Posts Tagged ‘Trail Hunting’

So after the revelations of the Kimblewick throwing a fox in front of the hounds story I covered last week and our little visit to them over the weekend it was interesting to note the amount of public feeling arising from this issue.

Our Facebook page receives lots of messages from the general public and those regarding the Kimblewick are probably more common than most. This hunt, like most, certainly seem to believe they are above not only the law but are happy to bully and harass the public and make it known they will do whatever they want regardless of public feeling. It was quite interesting to note that they are certainly not getting everything their own way and local people are starting to speak up against them.

We always advise people to call the police on 101 and report illegal hunting if they believe it to be taking place and we received several reports of the hunt out again yesterday (14/01/19 – don’t these people have proper jobs?) and they were in fact reporting this to the police.

Thames Valley Police (Aylesbury Vale) then felt it necessary to publish a post on their own social media page with some information. It’s quite long but worth reading so here’s a screen shot for you:

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What I’m going to do is break down the statement and highlight what they’ve got right and indeed wrong.

The first paragraph is all pretty standard stuff and I doubt there will be any real questions asked. What I will say is I’ve dealt with TVP several times in the past and they haven’t exactly left me feeling confident in their understanding of the law or indeed their willingness to uphold it in terms of wildlife legislation. While probably not the same officer a Wildlife Crime Officer from TVP did think it was legal to dig out and kill a fox from a badger sett a couple of seasons ago, something I witnessed while undercover monitoring of the Bicester with Whaddon Chase Hunt.

Point 1 – No argument here although the description of Trail Hunting seems to accept this is a “sport”. For a sport there has to be at least 2 sides which compete against each other. Not sure this really applies.

Point 2 – I love this one “…ask to speak to someone in charge”. Let’s face it if the hunt are chasing a fox they’re hardly likely to stop for you and answer your questions, in fact all the complaints we have is about the threatening nature of the hunt and their arrogance in dealing with the public. They have no qualms about hunting through private land and will generally ride roughshod over all and sundry. This is a totally unrealistic statement and quite frankly laughable.

Apparently the hunt will have also told the police they are out (well isn’t that nice) just so the police can probably ignore all the calls from the public and pretend they haven’t seen all those illegally ridden quad bikes.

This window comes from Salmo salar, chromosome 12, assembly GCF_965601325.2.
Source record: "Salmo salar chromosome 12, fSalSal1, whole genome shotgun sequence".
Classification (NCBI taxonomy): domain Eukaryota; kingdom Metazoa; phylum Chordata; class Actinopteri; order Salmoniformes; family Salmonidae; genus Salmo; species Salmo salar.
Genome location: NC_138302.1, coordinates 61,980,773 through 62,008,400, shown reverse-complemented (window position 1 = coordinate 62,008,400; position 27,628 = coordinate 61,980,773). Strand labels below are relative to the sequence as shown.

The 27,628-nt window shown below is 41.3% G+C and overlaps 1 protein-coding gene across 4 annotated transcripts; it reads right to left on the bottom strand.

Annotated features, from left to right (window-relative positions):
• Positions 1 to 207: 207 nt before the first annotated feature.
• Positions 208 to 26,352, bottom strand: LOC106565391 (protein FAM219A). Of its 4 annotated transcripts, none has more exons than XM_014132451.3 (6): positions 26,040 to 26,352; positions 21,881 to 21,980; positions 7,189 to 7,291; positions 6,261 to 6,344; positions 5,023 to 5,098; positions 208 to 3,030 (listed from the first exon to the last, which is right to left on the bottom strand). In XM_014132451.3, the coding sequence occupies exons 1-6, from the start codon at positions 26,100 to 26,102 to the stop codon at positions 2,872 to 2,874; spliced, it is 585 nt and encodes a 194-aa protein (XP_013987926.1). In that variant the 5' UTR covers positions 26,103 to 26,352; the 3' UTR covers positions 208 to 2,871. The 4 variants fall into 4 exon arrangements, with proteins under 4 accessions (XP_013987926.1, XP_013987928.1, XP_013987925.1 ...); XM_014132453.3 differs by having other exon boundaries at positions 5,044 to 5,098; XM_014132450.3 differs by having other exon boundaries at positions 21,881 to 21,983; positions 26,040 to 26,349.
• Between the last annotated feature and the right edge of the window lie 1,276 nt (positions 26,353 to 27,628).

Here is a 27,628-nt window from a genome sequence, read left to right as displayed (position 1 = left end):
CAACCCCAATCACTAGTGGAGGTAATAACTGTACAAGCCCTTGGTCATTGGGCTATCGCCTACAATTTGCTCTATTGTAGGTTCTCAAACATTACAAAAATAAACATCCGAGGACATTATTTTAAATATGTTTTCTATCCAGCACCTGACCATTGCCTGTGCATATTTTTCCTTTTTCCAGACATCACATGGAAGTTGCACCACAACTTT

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TVP ignoring the illegal quad on the road.

TVP have also stated they have some sort of working relationship with the Master of Hounds (how very cosy) who will insure there’s no unlawful “execution” of foxes. Execution? What the hell this? Execution is a term used for punishment. This is very odd wording to say the least. And is there a lawful execution of foxes and how the hell do we decide that?

Point 3 – The difference between Drag and Trail Hunting. So they’ve got this mostly right but what they fail to do here (and they’re still calling it a hound sport) is highlight the fact that trail hunting is a new activity designed to simulate real fox hunting and it’s a fox scent that they use, although don’t ask where they get that from. We all know it’s just an alibi for real hunting but I’m not going to go over all that again.

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The Kimblewick trail layer. A dry duster flopping about in the air and behind the hounds isn’t really going to work now is it.

Point 4 – Yes, live species do naturally live out in the open (no shit Sherlock) and the hounds are almost certainly going to pick up the scent of a fox if you put them in an area they are likely to inhabit. The fact is the hunters want this and they are sure hell not going to stop the hounds once they get on to one. But this is the big one:

“The accidental killing of a fox is not illegal”.

Well there you go then boys and girls, off you pop and kill as many foxes as you like. As long as you make it look like an “accident” you’re all good. We’ve got your backs. It’s nice they also perpetuate the tradition argument to make it sound all nice and socially acceptable. Tradition never was, and never will be, an excuse for cruelty and law breaking.

TVP’s explanation of the hounds on a scent also leaves a lot to be desired. It’s almost amusing to assume the public will believe the hounds are in distress. Anyone who’s witnessed hounds on full cry will see the very singular and focused nature of the hounds and their desire to catch their quarry. It can be quite a bone chilling sound.